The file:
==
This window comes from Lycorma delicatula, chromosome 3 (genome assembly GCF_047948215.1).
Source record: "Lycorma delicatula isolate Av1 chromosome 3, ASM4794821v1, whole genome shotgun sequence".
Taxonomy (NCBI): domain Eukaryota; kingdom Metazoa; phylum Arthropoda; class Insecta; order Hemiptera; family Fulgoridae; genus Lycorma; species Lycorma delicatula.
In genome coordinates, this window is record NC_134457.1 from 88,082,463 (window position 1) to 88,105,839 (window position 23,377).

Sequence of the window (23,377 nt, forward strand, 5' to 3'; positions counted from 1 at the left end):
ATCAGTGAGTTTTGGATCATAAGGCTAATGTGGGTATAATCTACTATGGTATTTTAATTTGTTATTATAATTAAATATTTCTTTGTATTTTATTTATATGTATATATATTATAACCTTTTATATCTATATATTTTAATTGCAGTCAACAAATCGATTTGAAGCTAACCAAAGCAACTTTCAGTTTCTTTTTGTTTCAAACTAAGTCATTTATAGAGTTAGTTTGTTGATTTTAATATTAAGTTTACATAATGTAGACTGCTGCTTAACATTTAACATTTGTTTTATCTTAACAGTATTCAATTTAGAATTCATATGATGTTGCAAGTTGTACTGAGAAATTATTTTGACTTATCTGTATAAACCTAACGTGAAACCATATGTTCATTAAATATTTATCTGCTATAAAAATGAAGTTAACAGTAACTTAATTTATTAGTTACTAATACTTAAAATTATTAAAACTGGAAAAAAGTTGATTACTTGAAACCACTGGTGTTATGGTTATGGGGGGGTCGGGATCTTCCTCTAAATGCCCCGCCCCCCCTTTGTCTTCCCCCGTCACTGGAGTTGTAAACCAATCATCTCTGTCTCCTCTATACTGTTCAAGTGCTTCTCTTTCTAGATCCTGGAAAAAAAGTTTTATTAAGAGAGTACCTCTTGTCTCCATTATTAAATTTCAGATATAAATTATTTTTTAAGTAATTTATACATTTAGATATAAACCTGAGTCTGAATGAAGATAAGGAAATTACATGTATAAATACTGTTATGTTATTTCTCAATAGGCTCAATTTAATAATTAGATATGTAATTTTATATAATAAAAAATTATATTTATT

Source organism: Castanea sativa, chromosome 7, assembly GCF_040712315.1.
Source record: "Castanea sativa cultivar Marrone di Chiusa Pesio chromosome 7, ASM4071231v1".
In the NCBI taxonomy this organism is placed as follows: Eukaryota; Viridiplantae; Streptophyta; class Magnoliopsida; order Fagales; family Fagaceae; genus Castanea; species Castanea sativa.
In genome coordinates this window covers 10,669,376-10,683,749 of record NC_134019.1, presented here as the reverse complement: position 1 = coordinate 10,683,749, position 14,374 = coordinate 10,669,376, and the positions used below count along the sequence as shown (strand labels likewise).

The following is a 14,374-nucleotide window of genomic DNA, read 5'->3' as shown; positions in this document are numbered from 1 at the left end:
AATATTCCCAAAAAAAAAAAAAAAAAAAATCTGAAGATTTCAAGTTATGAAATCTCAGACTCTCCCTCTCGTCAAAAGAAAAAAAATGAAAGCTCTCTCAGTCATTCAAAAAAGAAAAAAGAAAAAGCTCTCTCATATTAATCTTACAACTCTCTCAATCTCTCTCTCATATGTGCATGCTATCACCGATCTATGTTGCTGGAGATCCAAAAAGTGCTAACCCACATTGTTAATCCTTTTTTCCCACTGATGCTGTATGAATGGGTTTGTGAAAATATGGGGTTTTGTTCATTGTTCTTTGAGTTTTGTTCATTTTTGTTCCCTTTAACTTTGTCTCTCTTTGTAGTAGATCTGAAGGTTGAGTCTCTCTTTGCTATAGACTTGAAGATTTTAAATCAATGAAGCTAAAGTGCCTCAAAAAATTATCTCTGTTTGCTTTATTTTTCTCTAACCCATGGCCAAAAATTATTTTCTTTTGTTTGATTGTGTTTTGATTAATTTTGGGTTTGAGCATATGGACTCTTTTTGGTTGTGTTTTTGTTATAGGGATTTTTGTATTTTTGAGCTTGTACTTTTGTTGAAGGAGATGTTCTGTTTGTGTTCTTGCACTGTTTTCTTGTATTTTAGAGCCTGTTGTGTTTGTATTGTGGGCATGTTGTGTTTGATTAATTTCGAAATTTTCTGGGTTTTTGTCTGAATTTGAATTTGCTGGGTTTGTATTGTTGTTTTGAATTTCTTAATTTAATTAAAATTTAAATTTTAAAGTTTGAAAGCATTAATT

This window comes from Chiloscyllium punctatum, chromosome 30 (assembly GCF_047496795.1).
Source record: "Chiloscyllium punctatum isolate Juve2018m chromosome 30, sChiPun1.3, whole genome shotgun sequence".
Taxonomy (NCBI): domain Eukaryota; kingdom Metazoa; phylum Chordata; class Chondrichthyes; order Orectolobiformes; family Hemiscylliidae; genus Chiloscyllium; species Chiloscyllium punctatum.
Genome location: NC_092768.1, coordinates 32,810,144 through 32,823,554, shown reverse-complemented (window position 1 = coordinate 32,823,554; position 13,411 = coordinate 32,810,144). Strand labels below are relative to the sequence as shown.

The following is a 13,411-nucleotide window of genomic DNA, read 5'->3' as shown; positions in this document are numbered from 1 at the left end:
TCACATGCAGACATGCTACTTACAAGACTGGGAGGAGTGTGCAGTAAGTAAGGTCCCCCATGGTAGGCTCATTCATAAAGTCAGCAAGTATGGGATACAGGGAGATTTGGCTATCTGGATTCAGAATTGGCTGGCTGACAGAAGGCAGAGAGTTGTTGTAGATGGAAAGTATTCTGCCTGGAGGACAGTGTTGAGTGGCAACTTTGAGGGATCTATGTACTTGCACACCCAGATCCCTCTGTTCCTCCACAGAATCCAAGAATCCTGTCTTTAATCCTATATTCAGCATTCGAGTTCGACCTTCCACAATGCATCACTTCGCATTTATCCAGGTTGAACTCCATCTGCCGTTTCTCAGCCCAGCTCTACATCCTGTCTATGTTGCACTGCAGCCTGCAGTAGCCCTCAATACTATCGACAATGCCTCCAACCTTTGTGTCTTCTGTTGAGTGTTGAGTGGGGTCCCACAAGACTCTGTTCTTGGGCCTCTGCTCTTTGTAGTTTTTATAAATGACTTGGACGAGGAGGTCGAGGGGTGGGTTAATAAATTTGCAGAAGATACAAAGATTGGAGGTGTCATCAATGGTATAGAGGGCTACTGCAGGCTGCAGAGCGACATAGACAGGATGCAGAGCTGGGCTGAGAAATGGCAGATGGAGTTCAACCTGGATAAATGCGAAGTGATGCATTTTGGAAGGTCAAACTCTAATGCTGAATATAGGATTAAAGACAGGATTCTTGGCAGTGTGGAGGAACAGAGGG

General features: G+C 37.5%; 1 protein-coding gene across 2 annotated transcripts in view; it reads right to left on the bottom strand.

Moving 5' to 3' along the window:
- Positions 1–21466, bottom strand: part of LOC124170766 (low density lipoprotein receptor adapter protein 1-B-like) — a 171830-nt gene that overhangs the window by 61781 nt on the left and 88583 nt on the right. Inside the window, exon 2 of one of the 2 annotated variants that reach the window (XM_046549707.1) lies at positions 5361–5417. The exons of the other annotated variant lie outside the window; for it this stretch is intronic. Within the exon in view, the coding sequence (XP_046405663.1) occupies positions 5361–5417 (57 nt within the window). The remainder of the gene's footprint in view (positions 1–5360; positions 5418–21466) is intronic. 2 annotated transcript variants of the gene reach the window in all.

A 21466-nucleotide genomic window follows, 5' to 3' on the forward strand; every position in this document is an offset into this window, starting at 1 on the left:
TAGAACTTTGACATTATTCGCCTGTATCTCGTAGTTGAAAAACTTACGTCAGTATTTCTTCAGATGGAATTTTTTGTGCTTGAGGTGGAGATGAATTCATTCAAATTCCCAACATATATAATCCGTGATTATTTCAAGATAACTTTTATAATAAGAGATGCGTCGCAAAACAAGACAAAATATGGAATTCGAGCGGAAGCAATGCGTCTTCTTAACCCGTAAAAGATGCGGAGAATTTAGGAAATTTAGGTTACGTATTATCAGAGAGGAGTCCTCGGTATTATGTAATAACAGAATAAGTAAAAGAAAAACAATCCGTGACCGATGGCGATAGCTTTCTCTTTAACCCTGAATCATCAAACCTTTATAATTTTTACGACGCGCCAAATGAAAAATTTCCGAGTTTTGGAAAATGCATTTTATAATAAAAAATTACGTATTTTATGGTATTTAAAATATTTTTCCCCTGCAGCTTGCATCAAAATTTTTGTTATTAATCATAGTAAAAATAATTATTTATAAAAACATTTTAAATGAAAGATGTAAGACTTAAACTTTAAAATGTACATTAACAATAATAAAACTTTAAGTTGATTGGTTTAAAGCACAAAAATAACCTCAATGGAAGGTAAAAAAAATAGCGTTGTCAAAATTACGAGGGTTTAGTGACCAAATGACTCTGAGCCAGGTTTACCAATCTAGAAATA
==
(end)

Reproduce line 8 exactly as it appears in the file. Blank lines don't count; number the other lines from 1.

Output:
Source record: "Castanea sativa cultivar Marrone di Chiusa Pesio chromosome 7, ASM4071231v1".